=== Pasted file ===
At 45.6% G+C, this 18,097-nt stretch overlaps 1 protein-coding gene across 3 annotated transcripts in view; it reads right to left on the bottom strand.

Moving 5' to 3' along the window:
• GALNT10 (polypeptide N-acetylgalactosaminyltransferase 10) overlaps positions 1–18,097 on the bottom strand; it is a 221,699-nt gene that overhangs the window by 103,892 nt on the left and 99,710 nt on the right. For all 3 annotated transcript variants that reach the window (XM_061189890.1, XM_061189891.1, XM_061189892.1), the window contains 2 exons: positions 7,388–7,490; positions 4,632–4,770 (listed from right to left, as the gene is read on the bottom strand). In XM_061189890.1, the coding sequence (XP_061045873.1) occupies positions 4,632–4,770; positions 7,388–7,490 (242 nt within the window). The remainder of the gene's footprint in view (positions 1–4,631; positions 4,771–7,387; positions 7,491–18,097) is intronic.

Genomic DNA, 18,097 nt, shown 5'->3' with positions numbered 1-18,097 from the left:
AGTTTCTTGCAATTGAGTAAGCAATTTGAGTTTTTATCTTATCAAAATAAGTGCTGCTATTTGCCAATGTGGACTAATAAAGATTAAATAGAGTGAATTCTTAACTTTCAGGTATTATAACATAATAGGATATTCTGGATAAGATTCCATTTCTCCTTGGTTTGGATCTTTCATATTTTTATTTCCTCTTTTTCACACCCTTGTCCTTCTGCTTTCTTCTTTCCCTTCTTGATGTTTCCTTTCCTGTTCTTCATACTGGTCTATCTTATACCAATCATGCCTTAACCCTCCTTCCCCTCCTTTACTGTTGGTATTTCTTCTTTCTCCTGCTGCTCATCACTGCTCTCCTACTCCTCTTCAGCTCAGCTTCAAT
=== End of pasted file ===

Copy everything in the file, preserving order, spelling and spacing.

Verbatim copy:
At 45.6% G+C, this 18,097-nt stretch overlaps 1 protein-coding gene across 3 annotated transcripts in view; it reads right to left on the bottom strand.

Moving 5' to 3' along the window:
• GALNT10 (polypeptide N-acetylgalactosaminyltransferase 10) overlaps positions 1–18,097 on the bottom strand; it is a 221,699-nt gene that overhangs the window by 103,892 nt on the left and 99,710 nt on the right. For all 3 annotated transcript variants that reach the window (XM_061189890.1, XM_061189891.1, XM_061189892.1), the window contains 2 exons: positions 7,388–7,490; positions 4,632–4,770 (listed from right to left, as the gene is read on the bottom strand). In XM_061189890.1, the coding sequence (XP_061045873.1) occupies positions 4,632–4,770; positions 7,388–7,490 (242 nt within the window). The remainder of the gene's footprint in view (positions 1–4,631; positions 4,771–7,387; positions 7,491–18,097) is intronic.

Genomic DNA, 18,097 nt, shown 5'->3' with positions numbered 1-18,097 from the left:
AGTTTCTTGCAATTGAGTAAGCAATTTGAGTTTTTATCTTATCAAAATAAGTGCTGCTATTTGCCAATGTGGACTAATAAAGATTAAATAGAGTGAATTCTTAACTTTCAGGTATTATAACATAATAGGATATTCTGGATAAGATTCCATTTCTCCTTGGTTTGGATCTTTCATATTTTTATTTCCTCTTTTTCACACCCTTGTCCTTCTGCTTTCTTCTTTCCCTTCTTGATGTTTCCTTTCCTGTTCTTCATACTGGTCTATCTTATACCAATCATGCCTTAACCCTCCTTCCCCTCCTTTACTGTTGGTATTTCTTCTTTCTCCTGCTGCTCATCACTGCTCTCCTACTCCTCTTCAGCTCAGCTTCAAT